Horses To Follow » God’s Own

God’s Own

God’s Own did well to get up for second place behind Third Intention in the Old Roan Chase after he was very badly hampered at the third last fence.

Weak in the market beforehand, Tom George’s horse travelled and jumped for Adrian Heskin through the early stages of the race, and he had manoeuvred himself into a challenging position from the rear as they rounded the home turn. All seven runners were still in contention at that point, but God’s Own travelled better than most in behind horses on the run to the second last. He was among horses, however, and he had nowhere to go when Royal Regatta made a mistake in front of him. Heskin had to snatch him up quickly and, from travelling well just behind the leaders and about to deliver a challenge, he was quickly shuffled back to sixth of the seven runners on the run to the second last fence. Still sixth jumping that fence, his rider got him back balanced and asked him to improve, which he did. He was third jumping the last, and he ran on strongly up the run-in to take second place from Vibrato Valtat at the line, getting to within two lengths of the winner Third Intention.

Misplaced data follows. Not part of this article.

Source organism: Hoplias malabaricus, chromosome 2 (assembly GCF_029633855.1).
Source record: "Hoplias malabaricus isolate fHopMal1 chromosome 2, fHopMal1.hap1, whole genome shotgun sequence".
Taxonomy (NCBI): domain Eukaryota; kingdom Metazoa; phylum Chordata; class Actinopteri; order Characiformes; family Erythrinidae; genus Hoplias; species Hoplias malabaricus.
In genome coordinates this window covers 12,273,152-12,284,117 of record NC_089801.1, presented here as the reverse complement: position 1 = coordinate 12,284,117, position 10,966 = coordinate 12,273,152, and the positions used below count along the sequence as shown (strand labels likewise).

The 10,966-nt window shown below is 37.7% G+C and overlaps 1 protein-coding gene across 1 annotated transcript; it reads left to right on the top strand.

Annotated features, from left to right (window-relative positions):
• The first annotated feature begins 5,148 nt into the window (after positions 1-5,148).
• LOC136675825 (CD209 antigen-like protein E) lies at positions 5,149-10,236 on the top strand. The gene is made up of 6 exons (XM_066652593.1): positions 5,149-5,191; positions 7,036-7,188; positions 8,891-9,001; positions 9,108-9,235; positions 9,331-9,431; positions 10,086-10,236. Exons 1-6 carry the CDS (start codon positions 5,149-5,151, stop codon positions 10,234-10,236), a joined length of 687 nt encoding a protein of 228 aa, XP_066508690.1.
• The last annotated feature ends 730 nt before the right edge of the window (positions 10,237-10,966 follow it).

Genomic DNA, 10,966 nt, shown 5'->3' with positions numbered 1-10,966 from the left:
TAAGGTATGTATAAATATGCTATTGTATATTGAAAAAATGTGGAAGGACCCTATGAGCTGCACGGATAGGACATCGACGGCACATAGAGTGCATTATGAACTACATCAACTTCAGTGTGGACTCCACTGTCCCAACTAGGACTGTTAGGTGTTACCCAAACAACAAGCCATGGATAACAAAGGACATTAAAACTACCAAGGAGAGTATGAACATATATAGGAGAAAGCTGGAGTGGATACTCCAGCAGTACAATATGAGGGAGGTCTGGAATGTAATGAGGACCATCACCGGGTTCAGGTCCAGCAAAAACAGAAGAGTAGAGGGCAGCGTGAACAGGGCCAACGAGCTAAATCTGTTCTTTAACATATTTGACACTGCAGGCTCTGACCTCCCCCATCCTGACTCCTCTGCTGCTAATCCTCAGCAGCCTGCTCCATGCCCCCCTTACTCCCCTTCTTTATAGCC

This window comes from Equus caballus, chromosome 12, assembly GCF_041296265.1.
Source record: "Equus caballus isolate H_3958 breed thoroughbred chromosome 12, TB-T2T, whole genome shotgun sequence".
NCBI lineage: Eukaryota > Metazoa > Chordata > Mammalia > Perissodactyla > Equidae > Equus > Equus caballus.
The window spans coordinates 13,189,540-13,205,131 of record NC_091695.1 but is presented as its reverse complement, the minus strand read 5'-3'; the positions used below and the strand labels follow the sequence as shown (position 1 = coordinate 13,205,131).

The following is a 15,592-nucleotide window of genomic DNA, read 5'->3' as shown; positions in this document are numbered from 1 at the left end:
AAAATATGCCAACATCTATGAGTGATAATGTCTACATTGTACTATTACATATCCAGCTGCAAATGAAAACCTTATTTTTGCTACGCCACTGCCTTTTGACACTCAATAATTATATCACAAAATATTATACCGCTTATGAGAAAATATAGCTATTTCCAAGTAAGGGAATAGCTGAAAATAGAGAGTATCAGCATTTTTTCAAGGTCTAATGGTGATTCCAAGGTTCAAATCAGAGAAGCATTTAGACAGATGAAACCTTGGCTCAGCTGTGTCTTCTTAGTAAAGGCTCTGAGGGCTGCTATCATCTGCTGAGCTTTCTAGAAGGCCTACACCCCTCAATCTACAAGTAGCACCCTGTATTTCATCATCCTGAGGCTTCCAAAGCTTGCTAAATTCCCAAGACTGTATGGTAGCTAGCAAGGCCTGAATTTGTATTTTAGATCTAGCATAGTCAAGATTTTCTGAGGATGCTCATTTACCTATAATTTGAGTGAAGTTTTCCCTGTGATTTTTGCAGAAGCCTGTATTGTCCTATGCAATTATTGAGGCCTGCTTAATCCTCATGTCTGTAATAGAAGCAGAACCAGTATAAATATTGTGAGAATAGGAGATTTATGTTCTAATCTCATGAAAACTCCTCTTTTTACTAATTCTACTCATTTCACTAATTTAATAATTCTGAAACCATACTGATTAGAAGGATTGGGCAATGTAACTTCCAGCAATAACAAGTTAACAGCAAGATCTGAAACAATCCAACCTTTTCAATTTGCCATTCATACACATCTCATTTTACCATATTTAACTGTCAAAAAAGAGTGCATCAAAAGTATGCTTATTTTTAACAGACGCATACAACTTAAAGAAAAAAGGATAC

It was a fine run by the Oscar gelding on his seasonal debut, and he can be marked up a fair bit on the bare form of the run. He would have got even closer to the winner without that incident at the third last. He is often an under-rated horse, but he is high-class, as he proved yet again last spring when he won Grade 1 contests at Aintree, after Vautour had departed, and Punchestown, where he beat Vautour and Simonsig. He does go well at Aintree, his record there now reads 212, all three races in Grade 1 contests, but he does jump to his right and he is probably even better on right-handed tracks. It does appear that he is at his best, though, in the autumn and in the spring, he is probably not a horse for the December/January depths of winter racing, but he remains an interesting horse, ideally on a right-handed track and away from the deep winter ground.

23rd October 2016